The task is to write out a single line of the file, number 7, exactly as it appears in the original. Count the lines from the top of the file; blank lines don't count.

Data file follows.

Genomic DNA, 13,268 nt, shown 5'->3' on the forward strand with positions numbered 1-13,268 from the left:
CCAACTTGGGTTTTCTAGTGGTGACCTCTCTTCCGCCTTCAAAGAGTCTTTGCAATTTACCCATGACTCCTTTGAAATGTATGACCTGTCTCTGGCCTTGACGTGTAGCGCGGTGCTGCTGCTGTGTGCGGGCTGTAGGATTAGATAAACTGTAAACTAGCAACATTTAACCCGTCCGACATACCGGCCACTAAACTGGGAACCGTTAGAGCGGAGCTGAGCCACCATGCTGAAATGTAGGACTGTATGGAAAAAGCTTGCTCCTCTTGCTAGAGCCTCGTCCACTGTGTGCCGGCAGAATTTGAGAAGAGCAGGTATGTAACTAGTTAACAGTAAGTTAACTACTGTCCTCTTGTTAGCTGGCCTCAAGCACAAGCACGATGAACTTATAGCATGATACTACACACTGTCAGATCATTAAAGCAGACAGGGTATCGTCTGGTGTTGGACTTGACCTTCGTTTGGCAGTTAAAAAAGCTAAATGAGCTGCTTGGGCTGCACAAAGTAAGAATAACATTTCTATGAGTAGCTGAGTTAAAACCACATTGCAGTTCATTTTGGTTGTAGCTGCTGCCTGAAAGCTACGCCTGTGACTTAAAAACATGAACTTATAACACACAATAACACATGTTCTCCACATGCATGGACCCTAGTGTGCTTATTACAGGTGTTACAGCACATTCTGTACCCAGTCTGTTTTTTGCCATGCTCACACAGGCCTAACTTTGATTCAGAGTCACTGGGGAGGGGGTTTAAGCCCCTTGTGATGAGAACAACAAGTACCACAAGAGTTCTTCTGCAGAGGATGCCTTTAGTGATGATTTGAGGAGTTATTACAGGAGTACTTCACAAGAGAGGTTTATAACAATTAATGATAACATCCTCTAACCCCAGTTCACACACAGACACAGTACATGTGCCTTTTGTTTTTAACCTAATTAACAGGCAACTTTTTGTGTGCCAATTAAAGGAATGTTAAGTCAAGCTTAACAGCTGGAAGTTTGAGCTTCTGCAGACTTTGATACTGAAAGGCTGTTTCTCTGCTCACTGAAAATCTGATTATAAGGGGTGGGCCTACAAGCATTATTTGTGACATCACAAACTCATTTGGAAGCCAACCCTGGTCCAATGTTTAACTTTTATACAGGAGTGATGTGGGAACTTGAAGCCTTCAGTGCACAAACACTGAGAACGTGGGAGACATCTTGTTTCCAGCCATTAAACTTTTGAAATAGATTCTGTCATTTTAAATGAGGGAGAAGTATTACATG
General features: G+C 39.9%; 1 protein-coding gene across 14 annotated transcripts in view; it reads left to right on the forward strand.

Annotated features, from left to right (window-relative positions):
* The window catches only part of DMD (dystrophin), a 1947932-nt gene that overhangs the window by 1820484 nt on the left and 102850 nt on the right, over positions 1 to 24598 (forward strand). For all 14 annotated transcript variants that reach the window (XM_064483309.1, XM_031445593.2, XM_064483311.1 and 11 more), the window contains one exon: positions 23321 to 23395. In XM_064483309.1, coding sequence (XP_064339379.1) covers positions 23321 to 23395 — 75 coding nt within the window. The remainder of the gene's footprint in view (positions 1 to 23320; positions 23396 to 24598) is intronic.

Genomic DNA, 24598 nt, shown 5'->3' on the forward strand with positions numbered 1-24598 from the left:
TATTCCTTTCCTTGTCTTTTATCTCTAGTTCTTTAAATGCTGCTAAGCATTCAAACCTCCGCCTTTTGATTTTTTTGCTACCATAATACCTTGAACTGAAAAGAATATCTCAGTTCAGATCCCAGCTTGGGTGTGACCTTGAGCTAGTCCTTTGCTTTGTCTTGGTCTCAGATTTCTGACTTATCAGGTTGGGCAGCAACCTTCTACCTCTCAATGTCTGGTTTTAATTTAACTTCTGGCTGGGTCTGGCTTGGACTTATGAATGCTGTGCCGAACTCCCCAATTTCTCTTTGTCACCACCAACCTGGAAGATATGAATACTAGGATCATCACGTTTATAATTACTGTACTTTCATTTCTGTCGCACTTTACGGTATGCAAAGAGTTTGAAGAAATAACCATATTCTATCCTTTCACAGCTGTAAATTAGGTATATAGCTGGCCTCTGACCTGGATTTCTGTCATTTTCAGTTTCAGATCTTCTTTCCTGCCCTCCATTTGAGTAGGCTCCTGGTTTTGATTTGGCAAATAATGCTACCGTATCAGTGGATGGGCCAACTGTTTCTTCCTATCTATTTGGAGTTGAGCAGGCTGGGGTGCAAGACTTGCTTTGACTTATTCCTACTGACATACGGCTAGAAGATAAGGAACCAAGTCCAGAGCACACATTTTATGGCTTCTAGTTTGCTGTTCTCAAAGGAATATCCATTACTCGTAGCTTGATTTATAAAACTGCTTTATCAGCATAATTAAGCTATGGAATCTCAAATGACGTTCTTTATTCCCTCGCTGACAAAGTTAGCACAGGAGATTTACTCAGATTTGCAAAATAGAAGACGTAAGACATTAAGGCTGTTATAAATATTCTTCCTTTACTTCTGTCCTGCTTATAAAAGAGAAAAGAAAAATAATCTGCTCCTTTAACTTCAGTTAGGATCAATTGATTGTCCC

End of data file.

TATTCCTTTCCTTGTCTTTTATCTCTAGTTCTTTAAATGCTGCTAAGCATTCAAACCTCCGCCTTTTGATTTTTTTGCTACCATAATACCTTGAACTGAAAAGAATATCTCAGTTCAGATCCCAGCTTGGGTGTGACCTTGAGCTAGTCCTTTGCTTTGTCTTGGTCTCAGATTTCTGACTTATCAGGTTGGGCAGCAACCTTCTACCTCTCAATGTCTGGTTTTAATTTAACTTCTGGCTGGGTCTGGCTTGGACTTATGAATGCTGTGCCGAACTCCCCAATTTCTCTTTGTCACCACCAACCTGGAAGATATGAATACTAGGATCATCACGTTTATAATTACTGTACTTTCATTTCTGTCGCACTTTACGGTATGCAAAGAGTTTGAAGAAATAACCATATTCTATCCTTTCACAGCTGTAAATTAGGTATATAGCTGGCCTCTGACCTGGATTTCTGTCATTTTCAGTTTCAGATCTTCTTTCCTGCCCTCCATTTGAGTAGGCTCCTGGTTTTGATTTGGCAAATAATGCTACCGTATCAGTGGATGGGCCAACTGTTTCTTCCTATCTATTTGGAGTTGAGCAGGCTGGGGTGCAAGACTTGCTTTGACTTATTCCTACTGACATACGGCTAGAAGATAAGGAACCAAGTCCAGAGCACACATTTTATGGCTTCTAGTTTGCTGTTCTCAAAGGAATATCCATTACTCGTAGCTTGATTTATAAAACTGCTTTATCAGCATAATTAAGCTATGGAATCTCAAATGACGTTCTTTATTCCCTCGCTGACAAAGTTAGCACAGGAGATTTACTCAGATTTGCAAAATAGAAGACGTAAGACATTAAGGCTGTTATAAATATTCTTCCTTTACTTCTGTCCTGCTTATAAAAGAGAAAAGAAAAATAATCTGCTCCTTTAACTTCAGTTAGGATCAATTGATTGTCCC